Congress Inching Toward True Immigration Enforcement

Joe Guzzardi
July 5, 2017
As seen in:
Deseret Morning News
Lawton Constitution

Ensnared, at least for the time being, in a nasty and embarrassing health care setback, President Trump can take heart in two house bills that, if passed, will help him deliver on his promise to implement tougher immigration enforcement. The pair of bills that the House Judiciary Committee approved would end immigration-related injustices that began decades ago during previous Republican and Democratic administrations, but festered under President Obama.

The first bill, HR3003, the No Sanctuary for Criminals Act, would impose financial penalties on jurisdictions that refuse to cooperate with federal immigration officials. The current common practice in the more than 300 sanctuary cities nationwide is to refuse to honor U.S. Immigration and Customs Enforcement hold requests on criminal aliens. Since President Trump’s election, most sanctuary city mayors have become more defiant, ratcheting up — way up — their criticism of the president, while doubling down on their commitment to ignore federal law, and thereby putting their local communities at risk.

The second legislation, HR3004, Kate’s Law, which received 24 Democratic votes, would encourage stronger mandatory sentencing for serial immigration offenders. HR3004 is named after Kate Steinle, the young woman murdered two years ago on a San Francisco pier by Juan Francisco Lopez-Sanchez, a five-time deported, seven-time convicted felon.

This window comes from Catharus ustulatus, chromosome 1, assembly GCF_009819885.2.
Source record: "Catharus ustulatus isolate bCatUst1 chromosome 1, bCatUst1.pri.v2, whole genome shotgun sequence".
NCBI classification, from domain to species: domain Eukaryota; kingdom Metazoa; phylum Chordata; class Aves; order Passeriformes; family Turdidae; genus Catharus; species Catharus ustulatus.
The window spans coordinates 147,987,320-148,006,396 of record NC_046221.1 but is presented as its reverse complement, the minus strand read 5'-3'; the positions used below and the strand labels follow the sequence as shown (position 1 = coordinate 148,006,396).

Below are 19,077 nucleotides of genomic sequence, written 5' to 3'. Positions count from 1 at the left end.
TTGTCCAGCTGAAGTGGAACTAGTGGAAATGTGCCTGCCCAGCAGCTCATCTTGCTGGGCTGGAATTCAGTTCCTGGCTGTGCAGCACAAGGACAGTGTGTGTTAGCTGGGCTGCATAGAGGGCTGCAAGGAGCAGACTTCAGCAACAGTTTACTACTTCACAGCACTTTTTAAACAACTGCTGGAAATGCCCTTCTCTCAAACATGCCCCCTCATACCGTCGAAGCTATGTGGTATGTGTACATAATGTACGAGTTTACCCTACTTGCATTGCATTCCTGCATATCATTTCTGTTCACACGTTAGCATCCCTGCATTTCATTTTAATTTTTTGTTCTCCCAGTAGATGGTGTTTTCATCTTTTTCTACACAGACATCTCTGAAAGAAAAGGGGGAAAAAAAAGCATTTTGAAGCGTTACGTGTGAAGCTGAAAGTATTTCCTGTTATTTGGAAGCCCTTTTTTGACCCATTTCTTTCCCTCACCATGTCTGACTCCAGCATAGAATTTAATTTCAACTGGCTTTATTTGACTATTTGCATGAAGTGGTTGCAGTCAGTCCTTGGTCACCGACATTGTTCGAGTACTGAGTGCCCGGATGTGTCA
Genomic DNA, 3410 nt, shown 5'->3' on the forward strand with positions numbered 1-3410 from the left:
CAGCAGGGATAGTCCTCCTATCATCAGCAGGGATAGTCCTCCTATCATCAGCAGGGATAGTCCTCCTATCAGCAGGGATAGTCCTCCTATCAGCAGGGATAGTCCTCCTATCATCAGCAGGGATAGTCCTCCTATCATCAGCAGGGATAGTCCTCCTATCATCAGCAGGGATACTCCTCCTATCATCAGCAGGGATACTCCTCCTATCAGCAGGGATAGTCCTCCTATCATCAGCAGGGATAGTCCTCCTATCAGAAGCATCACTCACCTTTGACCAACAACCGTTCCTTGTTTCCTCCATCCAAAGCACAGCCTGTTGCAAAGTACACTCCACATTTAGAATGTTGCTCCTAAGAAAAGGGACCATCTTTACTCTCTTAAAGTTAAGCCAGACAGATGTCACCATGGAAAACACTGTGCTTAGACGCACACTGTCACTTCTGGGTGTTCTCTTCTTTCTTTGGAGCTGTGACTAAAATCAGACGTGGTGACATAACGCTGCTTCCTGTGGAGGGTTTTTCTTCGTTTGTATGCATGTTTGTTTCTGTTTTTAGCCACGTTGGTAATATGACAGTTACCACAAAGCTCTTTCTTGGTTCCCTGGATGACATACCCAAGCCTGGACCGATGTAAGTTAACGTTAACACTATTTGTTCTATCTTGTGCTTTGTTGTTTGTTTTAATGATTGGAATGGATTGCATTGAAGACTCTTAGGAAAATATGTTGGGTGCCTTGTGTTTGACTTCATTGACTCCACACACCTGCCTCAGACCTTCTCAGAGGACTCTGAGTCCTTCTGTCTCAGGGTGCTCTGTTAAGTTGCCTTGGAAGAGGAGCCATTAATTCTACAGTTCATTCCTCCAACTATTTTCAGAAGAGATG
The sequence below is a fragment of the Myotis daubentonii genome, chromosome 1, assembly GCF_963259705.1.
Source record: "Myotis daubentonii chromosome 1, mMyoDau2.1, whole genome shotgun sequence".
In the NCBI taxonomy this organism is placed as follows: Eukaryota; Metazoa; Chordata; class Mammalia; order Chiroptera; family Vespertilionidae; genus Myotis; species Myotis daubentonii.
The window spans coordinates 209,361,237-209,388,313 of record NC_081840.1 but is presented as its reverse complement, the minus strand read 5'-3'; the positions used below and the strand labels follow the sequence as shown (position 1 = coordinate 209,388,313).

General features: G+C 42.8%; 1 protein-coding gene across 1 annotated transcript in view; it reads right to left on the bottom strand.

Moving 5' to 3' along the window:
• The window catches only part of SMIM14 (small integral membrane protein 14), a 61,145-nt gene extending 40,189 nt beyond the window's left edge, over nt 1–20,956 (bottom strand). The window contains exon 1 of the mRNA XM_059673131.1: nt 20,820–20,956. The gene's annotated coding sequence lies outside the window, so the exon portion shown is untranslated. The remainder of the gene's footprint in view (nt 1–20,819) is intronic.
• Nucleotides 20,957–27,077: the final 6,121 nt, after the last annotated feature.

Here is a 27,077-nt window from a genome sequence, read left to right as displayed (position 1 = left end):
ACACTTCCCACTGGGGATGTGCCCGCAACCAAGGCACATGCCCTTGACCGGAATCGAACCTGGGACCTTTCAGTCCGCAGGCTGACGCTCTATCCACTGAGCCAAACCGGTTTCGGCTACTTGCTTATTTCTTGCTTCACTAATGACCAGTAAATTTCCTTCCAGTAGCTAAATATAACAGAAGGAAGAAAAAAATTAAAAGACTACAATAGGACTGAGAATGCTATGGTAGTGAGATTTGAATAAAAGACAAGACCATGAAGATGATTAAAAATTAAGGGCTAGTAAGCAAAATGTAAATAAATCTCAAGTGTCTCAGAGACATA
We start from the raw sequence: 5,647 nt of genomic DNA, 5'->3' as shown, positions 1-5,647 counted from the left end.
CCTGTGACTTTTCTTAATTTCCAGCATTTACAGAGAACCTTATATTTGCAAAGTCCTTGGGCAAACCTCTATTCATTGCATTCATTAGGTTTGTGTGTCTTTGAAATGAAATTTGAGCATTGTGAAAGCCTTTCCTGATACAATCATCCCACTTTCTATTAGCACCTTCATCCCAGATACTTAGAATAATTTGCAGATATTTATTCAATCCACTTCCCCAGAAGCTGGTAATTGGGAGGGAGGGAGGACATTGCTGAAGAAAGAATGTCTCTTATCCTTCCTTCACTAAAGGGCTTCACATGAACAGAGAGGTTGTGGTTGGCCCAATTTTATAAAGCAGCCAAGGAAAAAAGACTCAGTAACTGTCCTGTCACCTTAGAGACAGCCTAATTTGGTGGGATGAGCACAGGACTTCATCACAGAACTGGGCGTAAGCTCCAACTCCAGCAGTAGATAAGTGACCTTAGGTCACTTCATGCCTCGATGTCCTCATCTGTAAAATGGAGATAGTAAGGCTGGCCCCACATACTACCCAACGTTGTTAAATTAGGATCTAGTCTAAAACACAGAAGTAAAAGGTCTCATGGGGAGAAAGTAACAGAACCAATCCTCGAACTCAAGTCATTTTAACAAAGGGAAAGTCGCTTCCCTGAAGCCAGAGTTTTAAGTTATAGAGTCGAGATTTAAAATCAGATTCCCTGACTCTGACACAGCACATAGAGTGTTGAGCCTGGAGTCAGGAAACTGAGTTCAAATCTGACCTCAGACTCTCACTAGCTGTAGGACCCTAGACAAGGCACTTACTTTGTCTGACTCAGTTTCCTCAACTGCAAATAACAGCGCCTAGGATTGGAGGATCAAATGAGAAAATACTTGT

Disappointingly, a full House vote on the Davis-Oliver Act, which the House Judiciary passed in May, wasn’t called. Titled in recognition of Michael Davis Jr. and Danny Oliver, two California deputy sheriffs murdered by a twice-deported criminal alien, the bill would, according to House Judiciary Committee Chairman Bob Goodlatte, strengthen interior enforcement and deter future illegal immigration. Davis-Oliver has President Trump’s vigorous support, which he reiterated after meeting in the White House with victims’ families.

Davis-Oliver would tighten the definition of sanctuary jurisdictions, expand the list of inadmissible foreign nationals and require the federal government to assist states and localities that want help with their federal immigration enforcement efforts.

The passed bills now advance to the Senate where their futures are uncertain. Republicans hold a narrow majority in the upper chamber, but would still need eight Democratic votes to send the bills to President Trump’s desk. In 2015 and 2016, Senate Democrats blocked similar legislation.

The challenge ahead for the successful House bills is that when it comes to enacting tougher immigration laws, not all Senate Republicans can be counted on. But with the 2018 midterm elections around the corner, otherwise hesitant Republicans and unsafe Democratic incumbents, especially in states that President Trump won by large margins, might see political advantage in yea votes. Analysts calculate that of the 33 seats that Senate Democrats must defend, 12 are in vulnerable swing states.

Numerous national polls show that Americans want strict enforcement of immigration laws and less overall immigration. A Rasmussen survey taken in March found that only 35 percent of Americans would feel comfortable living in a sanctuary city. Matching Rasmussen findings is an IGS-UC Berkeley poll that shows that, even in ultra-liberal California, 74 percent of likely voters think sanctuary cities should be ended.


 
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